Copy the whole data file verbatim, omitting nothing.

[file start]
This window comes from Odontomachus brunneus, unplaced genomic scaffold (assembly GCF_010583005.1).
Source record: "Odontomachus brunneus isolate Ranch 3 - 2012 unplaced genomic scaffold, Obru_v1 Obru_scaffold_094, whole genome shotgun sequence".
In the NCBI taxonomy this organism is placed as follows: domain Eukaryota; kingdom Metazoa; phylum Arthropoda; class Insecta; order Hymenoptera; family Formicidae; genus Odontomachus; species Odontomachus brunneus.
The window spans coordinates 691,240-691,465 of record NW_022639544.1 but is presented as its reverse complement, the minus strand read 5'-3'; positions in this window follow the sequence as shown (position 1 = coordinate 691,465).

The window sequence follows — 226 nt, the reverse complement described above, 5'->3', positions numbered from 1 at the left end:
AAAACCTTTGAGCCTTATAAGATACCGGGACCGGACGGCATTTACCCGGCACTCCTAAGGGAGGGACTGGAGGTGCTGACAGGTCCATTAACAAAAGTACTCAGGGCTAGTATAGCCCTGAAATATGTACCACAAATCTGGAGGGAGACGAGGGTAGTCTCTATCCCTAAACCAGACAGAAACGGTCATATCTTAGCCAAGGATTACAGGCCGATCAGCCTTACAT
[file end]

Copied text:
This window comes from Odontomachus brunneus, unplaced genomic scaffold (assembly GCF_010583005.1).
Source record: "Odontomachus brunneus isolate Ranch 3 - 2012 unplaced genomic scaffold, Obru_v1 Obru_scaffold_094, whole genome shotgun sequence".
In the NCBI taxonomy this organism is placed as follows: domain Eukaryota; kingdom Metazoa; phylum Arthropoda; class Insecta; order Hymenoptera; family Formicidae; genus Odontomachus; species Odontomachus brunneus.
The window spans coordinates 691,240-691,465 of record NW_022639544.1 but is presented as its reverse complement, the minus strand read 5'-3'; positions in this window follow the sequence as shown (position 1 = coordinate 691,465).

The window sequence follows — 226 nt, the reverse complement described above, 5'->3', positions numbered from 1 at the left end:
AAAACCTTTGAGCCTTATAAGATACCGGGACCGGACGGCATTTACCCGGCACTCCTAAGGGAGGGACTGGAGGTGCTGACAGGTCCATTAACAAAAGTACTCAGGGCTAGTATAGCCCTGAAATATGTACCACAAATCTGGAGGGAGACGAGGGTAGTCTCTATCCCTAAACCAGACAGAAACGGTCATATCTTAGCCAAGGATTACAGGCCGATCAGCCTTACAT